Informational self-determination and ethical design
In German law, the right to informational self-determination is the right of the individual to determine the disclosure and use of their personal data.
Modern technology makes it difficult for individuals to know when and under what circumstances personal information is being collected. Subsequent use in particular is difficult to control. It is all the more important that special attention is paid during application desing and development.
Websiteoperator, Blogger & Co
In the editorial preparation of topics, links to other sites are often included.
These links are usually not displayed in full, but for example like this: Finom Bank. This example is an affiliate link that is tracked on the landing page and can link the following actions to the blog owner's account.
Alternatively, links can also be displayed like this https://app.finom.co. A simple click on the link opens the target page, but you also automatically submit information about which page you just came from. Whether and how this information is used is the responsibility of the operator of the landing page.
Link to copy yourself
The most inconvenient solution for the user is to provide the link as text (https://app.finom.co) for the user to copy to the clipboard and then paste in a new browser window. No meta information about the origin of the link is passed on to the provider of the target page.
In order to give the user a choice, all alternatives can be offered explicitly:
The description and the link do not have to match.
The user believes that the link leads to https://very.secure.xyz In truth, however http://something-totally-different.abc
There are technically necessary cookies, for example to stay logged in. The current legal situation requires the user to be informed and asked for permission to use it. "Cookie" technology is also used to analyze user behavior. Often the cookie consent requests are designed in such a way that it is super easy to accept all cookies and data usages, while restricting them to what is technically necessary is just cumbersome and visually difficult to see. This is not a technical problem, but an active decision by the provider, to whom the user's data is more important than the user's right to self-determination.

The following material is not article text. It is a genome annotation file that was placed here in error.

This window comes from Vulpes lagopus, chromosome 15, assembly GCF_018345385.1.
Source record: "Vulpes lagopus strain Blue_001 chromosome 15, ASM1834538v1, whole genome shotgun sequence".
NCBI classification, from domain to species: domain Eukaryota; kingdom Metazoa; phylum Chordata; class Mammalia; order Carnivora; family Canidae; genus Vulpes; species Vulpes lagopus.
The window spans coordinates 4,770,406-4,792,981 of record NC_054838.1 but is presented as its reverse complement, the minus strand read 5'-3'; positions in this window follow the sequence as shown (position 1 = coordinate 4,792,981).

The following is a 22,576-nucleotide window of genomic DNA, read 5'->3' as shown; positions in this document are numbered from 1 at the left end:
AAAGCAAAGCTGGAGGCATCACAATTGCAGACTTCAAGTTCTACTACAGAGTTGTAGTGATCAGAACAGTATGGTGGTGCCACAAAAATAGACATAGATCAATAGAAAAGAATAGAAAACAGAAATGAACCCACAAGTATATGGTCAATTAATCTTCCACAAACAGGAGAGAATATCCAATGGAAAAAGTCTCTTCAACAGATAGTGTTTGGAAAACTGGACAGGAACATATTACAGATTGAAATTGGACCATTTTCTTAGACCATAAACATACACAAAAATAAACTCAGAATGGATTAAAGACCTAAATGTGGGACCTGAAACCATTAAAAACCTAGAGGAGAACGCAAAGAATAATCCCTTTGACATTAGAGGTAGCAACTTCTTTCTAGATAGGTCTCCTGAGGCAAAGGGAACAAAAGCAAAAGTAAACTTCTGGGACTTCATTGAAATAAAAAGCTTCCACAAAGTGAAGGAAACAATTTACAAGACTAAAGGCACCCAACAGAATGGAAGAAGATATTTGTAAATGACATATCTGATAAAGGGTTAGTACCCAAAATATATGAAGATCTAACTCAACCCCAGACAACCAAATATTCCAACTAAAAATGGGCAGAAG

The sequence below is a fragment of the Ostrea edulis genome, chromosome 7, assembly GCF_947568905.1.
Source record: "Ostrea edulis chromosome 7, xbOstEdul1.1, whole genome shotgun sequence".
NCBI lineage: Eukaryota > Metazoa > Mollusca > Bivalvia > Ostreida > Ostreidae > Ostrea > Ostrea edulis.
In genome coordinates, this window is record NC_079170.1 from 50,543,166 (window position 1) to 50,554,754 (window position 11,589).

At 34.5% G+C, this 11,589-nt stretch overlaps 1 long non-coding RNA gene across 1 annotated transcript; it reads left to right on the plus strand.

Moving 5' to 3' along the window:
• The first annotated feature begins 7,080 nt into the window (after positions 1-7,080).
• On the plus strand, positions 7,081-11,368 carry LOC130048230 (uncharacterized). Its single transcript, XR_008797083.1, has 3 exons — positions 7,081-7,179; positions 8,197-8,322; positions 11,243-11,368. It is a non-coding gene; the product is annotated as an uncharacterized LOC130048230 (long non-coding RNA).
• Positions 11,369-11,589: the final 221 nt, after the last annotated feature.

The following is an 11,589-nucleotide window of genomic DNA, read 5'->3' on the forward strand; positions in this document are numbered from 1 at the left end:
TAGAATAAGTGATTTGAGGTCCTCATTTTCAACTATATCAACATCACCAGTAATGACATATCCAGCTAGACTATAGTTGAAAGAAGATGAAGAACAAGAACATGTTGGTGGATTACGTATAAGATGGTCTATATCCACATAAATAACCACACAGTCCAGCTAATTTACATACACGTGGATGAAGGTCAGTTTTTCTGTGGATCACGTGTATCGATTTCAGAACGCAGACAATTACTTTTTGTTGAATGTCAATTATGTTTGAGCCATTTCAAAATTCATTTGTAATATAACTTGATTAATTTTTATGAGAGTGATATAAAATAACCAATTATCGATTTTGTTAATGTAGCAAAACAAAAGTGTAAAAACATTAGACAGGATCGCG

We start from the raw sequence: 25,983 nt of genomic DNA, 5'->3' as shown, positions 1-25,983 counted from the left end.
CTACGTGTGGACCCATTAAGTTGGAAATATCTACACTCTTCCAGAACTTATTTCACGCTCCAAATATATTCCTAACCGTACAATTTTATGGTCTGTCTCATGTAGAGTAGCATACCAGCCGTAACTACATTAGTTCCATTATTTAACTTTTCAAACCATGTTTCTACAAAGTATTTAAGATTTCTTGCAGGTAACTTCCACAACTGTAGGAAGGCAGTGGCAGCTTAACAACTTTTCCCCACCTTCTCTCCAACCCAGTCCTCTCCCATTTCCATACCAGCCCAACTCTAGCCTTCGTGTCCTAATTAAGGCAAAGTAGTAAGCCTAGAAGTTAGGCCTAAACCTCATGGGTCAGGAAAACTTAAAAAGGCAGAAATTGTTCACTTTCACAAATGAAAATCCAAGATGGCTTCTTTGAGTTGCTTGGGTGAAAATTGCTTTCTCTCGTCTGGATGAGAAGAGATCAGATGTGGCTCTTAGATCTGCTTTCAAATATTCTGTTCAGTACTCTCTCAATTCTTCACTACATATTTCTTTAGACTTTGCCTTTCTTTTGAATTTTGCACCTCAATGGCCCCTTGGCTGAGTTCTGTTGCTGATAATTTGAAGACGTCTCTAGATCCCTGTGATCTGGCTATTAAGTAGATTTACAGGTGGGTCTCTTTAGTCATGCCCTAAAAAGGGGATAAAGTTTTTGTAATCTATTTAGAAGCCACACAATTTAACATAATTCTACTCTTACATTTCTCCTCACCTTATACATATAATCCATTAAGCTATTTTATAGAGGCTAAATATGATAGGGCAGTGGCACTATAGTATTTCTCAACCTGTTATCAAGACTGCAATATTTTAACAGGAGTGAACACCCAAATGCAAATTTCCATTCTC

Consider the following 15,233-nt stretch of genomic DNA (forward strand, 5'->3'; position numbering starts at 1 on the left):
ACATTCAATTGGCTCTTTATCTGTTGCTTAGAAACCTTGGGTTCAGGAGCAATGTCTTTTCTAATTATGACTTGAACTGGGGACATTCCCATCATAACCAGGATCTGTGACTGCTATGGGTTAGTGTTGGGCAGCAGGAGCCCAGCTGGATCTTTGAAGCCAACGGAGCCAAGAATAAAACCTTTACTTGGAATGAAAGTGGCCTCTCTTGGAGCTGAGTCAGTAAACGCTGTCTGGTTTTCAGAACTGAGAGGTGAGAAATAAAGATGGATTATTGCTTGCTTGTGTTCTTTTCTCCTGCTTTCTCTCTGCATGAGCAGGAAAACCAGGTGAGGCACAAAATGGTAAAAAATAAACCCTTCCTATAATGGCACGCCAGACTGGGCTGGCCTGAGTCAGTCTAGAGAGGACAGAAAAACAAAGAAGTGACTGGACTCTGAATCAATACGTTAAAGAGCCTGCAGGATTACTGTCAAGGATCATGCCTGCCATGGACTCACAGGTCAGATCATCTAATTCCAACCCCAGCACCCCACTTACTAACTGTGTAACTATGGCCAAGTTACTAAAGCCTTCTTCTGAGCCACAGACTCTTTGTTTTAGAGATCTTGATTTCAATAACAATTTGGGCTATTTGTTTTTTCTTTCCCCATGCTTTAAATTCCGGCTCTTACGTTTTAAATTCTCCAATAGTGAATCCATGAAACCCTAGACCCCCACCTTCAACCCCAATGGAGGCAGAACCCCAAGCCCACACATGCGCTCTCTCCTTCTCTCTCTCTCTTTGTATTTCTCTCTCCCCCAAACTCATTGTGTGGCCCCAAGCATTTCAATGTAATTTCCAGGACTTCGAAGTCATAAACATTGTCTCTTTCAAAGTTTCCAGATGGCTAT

Advertising & Cookies
Advertising banners are displayed by advertising material providers and always contain a high level of tracking. Why? To be able to pay the website owner for the advertising space. Where is the problem? These ads are integrated with several independent websites, allowing the ad provider to create an accurate profile and customize the ad accordingly. You have no insight into what data is stored and what it is used for.
If you are ad-supported, you should actively inform the customer which advertising partner uses which tracking and provide easily accessible information on how to request data access or deletion.
Every application processes data and often has personalization or access protection via personal user profiles. In addition to the explicitly requested data such as e-mail, name, telephone number, there is also a lot of meta information. Meta information may be browser fingerprints collected to increase user account security. Another common case is logging login times for access checking.
Data collected for the purpose of security makes a lot of sense for both users and operators. However, a problem arises when this data is used for other purposes, e.g. grouping for marketing purposes.
- All users who log in at night between 1 a.m. and 4 a.m. should be shown targeted advertising or sent by e-mail.
- Sale of the information which browser types are active and when. This data can then be correlated with other data and supplement the user profile.
This data can then be correlated with other data and supplement the user profile.
For each piece of information collected and stored, one should document exactly what it was originally collected for. Before using it for other purposes, the user must be informed and agree to this.
As a company, you can collect data in the best interest of the user and use it responsibly. But the question also arises as to what will happen if the company one day changes hands. This change can be made through sale or inheritance. How do you ensure that the data is handled just as responsibly? Data protection can be contractually agreed and also technologically enforced. While the contractual protection offers a certain level of liability, a technical solution offers additional security in the event of cyber attacks, security gaps or people with administrator access to the data.